HELLO and welcome to the 333rd installment of Things I Read That I Love, wherein I share with you some of the longer-form journalism/essays I’ve read recently so that you can know more about the Bowel Unit! This “column” is less queer focused than the rest of the site because when something is queer focused, I put it on the rest of the site. Here is where the other things are.
The title of this feature is inspired by the title of Emily Gould’s tumblr, Things I Ate That I Love.
The Virus Inside Your TV, by Isaac Butler for Slate, December 2023
In the 1990s, a group of radical artists in California called the GALA Collective played an “audacious prank” on the world, smuggling “subversive leftist art” onto the set of megahit primetime soap opera Melrose Place, “experimenting with the relationship between art, artist, and spectator.” This is so wild!!! There are some pictures in the Slate article this article has a bunch more as well.
What is Erewhon?, by Kerry Howley for New York Magazine, November 2023
How a health-food store for hippies started by 1960s macrobiotic enthusiasts became the super-super expensive cult fave in Los Angeles where “small spaces are redefined as ‘curating an experience of collective energy’.” Beloved by celebrities and TikTok and rich people and people with very specific nutritional desires, this is about everything behind Erewhon and also about the evolution of the health food store industry.
My Impossible Mission to Find Tom Cruise, by Caity Weaver for The New York Times Magazine, July 2023
I for one had no clue Tom Cruise hadn’t given an interview to a journalist since 2012 and I hope if he ever does that he gives it to Caity Weaver:”What is missing from Cruise’s fervid documentation of ultrarisky, inconceivably expensive, meticulously planned real-life events are any details about the parts of his real life that do not involve, for example, filming stunts for “Mission: Impossible” movies. My own mission, then, was simple: I was to travel to the ends of the Earth to see if it was possible to locate the terrestrial Cruise, out of context — to catch a glimpse, to politely shout one question at him, or at least to ascertain one new piece of intelligence about his current existence — in order to reintegrate him into our shared reality.”
Selling the Seaside, by Ruby Tandoh for The Baffler, September 2023
Lord, Ruby Tandoh is just the most delightful writer every time all the time: “The way people talked to me about Margate was different, as though, despite being eighty miles from the capital, it was already spiritually theirs: very much like London, but smaller, cheaper, and with the reassuring finality of the sea. It was close enough to the city that they could still travel back for meetings. Someone they knew was there already. It would hardly be like leaving at all.”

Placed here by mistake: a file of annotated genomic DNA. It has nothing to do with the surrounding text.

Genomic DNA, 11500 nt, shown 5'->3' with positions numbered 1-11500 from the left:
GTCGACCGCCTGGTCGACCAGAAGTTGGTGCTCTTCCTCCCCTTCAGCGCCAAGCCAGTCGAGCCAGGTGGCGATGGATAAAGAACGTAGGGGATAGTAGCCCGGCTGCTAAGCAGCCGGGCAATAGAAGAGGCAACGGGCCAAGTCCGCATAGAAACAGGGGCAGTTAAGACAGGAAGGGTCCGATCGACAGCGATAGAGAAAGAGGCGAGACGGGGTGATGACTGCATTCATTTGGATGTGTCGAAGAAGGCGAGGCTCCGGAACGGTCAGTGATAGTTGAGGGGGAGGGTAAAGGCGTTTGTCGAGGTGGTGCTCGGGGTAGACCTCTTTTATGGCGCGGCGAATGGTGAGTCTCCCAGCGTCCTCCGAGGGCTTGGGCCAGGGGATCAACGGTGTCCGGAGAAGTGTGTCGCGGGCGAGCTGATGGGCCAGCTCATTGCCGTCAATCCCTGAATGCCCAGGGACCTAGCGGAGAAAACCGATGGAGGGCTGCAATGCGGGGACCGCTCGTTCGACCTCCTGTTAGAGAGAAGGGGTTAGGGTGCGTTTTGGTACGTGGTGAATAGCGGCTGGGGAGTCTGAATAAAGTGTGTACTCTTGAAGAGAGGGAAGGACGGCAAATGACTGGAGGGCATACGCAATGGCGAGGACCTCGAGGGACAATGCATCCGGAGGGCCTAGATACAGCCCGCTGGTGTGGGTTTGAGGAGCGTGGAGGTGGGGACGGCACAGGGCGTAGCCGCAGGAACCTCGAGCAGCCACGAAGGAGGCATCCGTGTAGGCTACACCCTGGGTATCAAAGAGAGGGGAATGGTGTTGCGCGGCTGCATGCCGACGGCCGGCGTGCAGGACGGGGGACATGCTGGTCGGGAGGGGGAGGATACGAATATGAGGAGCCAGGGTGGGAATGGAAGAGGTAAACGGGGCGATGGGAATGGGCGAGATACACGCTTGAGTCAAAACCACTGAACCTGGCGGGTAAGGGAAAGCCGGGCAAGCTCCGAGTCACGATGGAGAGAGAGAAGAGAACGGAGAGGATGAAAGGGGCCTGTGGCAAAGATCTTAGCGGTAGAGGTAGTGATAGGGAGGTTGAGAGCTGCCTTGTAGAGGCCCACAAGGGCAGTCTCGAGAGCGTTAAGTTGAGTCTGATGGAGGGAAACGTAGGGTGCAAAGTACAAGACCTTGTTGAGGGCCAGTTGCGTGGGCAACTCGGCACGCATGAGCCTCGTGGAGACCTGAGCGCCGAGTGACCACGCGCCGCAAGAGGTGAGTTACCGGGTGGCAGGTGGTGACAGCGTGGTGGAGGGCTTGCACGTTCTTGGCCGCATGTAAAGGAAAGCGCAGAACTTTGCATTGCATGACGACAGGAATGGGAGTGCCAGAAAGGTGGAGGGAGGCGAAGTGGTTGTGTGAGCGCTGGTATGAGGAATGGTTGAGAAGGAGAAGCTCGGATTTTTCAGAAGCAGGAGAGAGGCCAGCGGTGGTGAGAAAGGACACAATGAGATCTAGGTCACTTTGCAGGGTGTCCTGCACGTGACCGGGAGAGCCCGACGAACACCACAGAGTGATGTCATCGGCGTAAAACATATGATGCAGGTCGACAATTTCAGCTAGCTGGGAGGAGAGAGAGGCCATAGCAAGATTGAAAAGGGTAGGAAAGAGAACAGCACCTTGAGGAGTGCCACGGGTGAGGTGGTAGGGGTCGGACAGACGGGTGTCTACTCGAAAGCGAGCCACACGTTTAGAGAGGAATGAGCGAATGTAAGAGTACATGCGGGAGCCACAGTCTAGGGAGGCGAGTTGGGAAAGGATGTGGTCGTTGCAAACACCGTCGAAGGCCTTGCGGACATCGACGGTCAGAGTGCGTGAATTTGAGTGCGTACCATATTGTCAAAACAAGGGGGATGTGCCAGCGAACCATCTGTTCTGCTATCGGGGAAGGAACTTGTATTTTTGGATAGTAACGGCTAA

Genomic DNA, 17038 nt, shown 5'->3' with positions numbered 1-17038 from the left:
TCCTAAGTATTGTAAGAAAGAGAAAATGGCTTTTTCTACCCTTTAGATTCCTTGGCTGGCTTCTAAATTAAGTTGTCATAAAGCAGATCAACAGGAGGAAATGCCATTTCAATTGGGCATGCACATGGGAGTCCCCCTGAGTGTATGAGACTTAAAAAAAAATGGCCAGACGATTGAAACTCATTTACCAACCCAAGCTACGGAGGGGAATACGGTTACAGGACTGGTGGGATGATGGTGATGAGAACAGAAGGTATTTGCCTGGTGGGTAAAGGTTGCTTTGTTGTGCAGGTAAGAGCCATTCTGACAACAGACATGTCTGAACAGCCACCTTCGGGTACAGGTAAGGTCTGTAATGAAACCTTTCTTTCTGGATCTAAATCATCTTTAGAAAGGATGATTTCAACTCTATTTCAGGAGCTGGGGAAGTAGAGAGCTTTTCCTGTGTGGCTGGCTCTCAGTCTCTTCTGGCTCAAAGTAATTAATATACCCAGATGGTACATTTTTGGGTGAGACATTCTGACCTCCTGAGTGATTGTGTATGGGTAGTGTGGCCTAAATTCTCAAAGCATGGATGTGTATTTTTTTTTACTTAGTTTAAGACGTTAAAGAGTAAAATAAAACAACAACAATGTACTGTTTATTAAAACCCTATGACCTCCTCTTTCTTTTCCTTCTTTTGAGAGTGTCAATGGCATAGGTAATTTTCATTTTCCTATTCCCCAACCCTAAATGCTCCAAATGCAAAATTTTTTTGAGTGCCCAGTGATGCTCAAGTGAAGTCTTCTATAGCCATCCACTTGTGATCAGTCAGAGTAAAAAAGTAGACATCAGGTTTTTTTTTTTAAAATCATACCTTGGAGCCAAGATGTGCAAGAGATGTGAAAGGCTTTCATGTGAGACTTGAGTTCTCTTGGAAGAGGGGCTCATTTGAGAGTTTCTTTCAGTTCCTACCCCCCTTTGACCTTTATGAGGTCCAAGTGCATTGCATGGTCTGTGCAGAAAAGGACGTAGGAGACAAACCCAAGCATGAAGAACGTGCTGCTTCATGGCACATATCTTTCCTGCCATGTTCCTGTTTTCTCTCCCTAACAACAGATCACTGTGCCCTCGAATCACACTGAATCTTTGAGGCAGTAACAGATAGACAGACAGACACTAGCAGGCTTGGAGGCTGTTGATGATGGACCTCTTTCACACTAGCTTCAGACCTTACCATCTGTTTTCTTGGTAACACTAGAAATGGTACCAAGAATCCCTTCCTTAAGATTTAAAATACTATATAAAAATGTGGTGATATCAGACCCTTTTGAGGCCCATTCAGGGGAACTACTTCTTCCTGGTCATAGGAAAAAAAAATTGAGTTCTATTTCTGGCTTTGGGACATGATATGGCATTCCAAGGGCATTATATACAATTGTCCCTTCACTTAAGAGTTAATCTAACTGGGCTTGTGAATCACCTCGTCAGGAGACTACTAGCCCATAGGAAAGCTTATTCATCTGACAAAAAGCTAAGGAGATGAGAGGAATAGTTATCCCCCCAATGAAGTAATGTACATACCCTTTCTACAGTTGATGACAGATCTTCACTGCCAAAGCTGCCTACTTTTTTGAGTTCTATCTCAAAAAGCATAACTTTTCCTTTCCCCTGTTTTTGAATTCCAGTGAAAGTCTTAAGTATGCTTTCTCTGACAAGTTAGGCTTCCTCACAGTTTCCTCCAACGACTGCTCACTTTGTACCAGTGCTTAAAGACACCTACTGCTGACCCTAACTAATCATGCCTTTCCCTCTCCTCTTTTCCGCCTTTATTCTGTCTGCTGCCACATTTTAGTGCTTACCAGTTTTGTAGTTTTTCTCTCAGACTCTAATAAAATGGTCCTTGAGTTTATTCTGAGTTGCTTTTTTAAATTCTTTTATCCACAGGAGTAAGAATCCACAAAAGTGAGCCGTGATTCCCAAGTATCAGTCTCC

Can Crosswords Be More Inclusive?, by Natan Last for The New Yorker, December 2023
This is about like, the entire history of the crossword and its popularity in America, and how words from other languages or cultures have or haven’t made it into American puzzles and it’s really just fascinating!
A Restaurant Ruined My Life, by Robert Maxwell for the Toronto Star, October 2017
This was like a horror movie even though it’s nothing like a horror movie? And like, I say this as someone who also made similar decisions to tank their relationships and their financial health to make a specific dream come true in a field of business that rarely succeeds but wow!! I can’t even say I loved reading this? Just that I kept reading it, increasingly concerned for its author and his family.
Nobody Knows What’s Happening Online Anymore, by Charlie Warzel for The Atlantic, December 2023
“The very idea of popularity is up for debate: Is that trend really viral? Did everyone see that post, or is it just my little corner of the internet? More than before, it feels like we’re holding a fun-house mirror up to the internet and struggling to make sense of the distorted picture.”
The Mercy Workers, by Maurice Chammah for The Marshall Project, March 2023
A group of anti-capital-punishment activists are devoted to finding and recording and presenting the stories of defendants on death row, building a picture of the kind of life that leads someone to take someone else’s.
“Blurred Lines,” Harbinger of Doom, by Jayson Greene for Pitchfork, March 2023.
This was a journey into such a specific time I remember so vividly: “Together, Cyrus and Thicke stirred up the kind of shit-storm that neither could have accomplished on their own. For one shutter-clicked eternity, a white man’s predatory leering at all women met up with a white woman’s opportunistic leering at Black women, and they combined to make an infernal beast with two backs, a “We Can’t Stop”-able force meeting an immovable, Beetlejuice-suited object.”
Saving a Life, by Patricia Lockwood for The London Review of Books, February 2023
A week in the Bowel Unit: “The next day, thirty thousand feet over the Atlantic, eight hours into the flight from LA to London, it happened. ‘Something is very wrong inside me,’ Jason said on his way back from the bathroom, bending over my row with his face white and his arm held rigid over his lower abdomen. Secretly I thought it might be the world’s hardest fart; we had, in collaboration, eaten a whole head of cauliflower and an eight-ounce portion of toum before boarding the flight, out of what now seems a kind of shared death wish, a suicide pact in a place where there were only vegetables.”